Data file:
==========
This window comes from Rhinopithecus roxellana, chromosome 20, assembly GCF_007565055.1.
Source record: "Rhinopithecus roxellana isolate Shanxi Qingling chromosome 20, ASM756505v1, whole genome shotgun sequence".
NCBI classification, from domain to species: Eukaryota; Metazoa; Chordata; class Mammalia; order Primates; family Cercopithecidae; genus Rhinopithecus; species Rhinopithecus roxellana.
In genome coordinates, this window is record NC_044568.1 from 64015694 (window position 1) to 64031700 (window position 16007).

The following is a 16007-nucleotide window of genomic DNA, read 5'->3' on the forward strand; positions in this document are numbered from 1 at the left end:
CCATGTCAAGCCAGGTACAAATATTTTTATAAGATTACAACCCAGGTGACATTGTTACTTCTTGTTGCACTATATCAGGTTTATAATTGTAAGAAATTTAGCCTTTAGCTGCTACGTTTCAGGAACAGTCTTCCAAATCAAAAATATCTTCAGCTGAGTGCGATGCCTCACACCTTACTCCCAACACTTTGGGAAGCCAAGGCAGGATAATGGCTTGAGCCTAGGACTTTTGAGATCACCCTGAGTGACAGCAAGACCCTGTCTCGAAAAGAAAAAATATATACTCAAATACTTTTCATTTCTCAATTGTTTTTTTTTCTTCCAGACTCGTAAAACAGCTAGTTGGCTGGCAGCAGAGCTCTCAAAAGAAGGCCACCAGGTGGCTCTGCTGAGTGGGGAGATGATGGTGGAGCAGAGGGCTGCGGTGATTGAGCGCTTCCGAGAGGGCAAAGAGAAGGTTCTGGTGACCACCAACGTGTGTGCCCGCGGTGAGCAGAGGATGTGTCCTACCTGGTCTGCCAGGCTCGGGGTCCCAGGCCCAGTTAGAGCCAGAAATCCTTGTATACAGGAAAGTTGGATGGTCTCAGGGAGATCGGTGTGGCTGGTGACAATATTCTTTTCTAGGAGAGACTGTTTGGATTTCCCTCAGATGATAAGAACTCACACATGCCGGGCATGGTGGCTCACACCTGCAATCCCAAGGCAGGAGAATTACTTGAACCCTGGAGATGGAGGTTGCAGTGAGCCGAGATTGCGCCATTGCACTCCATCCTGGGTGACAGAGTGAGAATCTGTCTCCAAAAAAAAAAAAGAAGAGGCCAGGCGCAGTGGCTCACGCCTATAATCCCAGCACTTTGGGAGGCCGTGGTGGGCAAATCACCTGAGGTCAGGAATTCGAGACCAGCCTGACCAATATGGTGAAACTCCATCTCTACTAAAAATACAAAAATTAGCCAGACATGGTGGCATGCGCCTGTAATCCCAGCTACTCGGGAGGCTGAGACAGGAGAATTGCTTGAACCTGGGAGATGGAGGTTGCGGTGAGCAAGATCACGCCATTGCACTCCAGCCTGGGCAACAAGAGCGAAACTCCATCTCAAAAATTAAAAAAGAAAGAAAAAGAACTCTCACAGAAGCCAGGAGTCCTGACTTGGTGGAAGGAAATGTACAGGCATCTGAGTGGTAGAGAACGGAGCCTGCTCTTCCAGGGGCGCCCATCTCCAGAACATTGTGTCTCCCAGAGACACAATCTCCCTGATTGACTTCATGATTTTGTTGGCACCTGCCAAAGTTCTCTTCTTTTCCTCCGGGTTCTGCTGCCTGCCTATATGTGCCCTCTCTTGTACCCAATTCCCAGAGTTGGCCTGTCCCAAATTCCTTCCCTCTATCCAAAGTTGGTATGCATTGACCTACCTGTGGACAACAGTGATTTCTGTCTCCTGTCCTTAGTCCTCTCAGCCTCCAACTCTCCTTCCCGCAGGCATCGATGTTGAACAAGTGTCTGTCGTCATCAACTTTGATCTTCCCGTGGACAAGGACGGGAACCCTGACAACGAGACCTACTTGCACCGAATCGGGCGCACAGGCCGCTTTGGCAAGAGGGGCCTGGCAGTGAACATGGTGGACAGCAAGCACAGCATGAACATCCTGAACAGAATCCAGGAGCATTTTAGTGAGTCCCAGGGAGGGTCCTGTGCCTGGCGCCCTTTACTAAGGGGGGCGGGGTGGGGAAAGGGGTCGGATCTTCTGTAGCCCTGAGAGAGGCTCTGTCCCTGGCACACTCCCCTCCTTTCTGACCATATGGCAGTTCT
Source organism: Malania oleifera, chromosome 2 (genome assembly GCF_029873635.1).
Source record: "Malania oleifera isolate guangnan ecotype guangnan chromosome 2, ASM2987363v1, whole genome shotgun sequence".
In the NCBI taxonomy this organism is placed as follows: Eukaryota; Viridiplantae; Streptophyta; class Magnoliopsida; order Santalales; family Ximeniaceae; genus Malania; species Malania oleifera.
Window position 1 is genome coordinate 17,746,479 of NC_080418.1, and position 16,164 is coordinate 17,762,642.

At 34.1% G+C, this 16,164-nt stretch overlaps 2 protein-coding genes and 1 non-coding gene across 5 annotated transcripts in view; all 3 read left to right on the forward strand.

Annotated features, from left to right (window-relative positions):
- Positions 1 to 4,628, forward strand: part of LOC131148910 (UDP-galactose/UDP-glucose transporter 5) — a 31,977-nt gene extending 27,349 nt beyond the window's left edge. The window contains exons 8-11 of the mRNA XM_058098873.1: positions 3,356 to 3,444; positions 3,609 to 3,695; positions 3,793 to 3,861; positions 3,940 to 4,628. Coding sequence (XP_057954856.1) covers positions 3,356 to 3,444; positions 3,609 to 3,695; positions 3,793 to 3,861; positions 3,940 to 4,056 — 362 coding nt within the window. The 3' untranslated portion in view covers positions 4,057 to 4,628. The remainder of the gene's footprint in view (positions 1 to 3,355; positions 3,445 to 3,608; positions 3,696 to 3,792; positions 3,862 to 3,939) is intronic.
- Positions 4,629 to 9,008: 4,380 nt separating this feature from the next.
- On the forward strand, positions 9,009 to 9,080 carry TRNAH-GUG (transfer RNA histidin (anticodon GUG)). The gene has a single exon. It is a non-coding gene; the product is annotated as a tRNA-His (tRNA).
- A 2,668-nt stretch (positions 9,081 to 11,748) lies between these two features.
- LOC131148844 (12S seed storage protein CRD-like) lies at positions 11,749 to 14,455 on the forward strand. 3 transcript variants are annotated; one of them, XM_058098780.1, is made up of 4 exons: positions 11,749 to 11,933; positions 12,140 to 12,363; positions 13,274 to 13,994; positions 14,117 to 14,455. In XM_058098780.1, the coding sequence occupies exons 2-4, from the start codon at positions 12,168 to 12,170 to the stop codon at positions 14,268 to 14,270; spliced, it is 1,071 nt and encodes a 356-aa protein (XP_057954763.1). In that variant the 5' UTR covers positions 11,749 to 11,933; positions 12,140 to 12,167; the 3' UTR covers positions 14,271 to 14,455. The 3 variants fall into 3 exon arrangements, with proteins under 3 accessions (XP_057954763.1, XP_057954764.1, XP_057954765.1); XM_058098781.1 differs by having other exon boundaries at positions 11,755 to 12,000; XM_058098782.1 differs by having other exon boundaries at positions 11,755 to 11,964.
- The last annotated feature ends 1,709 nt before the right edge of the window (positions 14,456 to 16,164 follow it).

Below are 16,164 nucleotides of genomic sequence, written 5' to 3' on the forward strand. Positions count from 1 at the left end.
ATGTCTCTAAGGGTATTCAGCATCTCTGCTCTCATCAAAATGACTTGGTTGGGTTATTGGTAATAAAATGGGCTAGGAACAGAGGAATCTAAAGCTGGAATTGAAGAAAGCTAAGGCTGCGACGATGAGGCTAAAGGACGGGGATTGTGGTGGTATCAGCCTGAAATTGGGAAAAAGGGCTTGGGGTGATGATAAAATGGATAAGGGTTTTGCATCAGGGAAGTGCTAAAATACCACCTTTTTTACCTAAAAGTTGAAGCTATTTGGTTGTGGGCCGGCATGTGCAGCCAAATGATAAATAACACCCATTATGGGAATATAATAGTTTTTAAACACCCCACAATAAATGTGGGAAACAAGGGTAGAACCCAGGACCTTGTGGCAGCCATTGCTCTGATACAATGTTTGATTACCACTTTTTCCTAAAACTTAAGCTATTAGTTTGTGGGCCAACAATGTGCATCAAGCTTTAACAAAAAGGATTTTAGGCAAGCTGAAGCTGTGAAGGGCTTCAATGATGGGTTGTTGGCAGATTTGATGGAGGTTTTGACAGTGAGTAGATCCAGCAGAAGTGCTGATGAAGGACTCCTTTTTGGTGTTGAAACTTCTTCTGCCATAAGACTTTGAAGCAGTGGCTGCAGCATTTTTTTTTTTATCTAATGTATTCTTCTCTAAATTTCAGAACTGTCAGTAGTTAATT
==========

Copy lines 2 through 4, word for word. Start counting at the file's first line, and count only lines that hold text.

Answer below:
Source record: "Rhinopithecus roxellana isolate Shanxi Qingling chromosome 20, ASM756505v1, whole genome shotgun sequence".
NCBI classification, from domain to species: Eukaryota; Metazoa; Chordata; class Mammalia; order Primates; family Cercopithecidae; genus Rhinopithecus; species Rhinopithecus roxellana.
In genome coordinates, this window is record NC_044568.1 from 64015694 (window position 1) to 64031700 (window position 16007).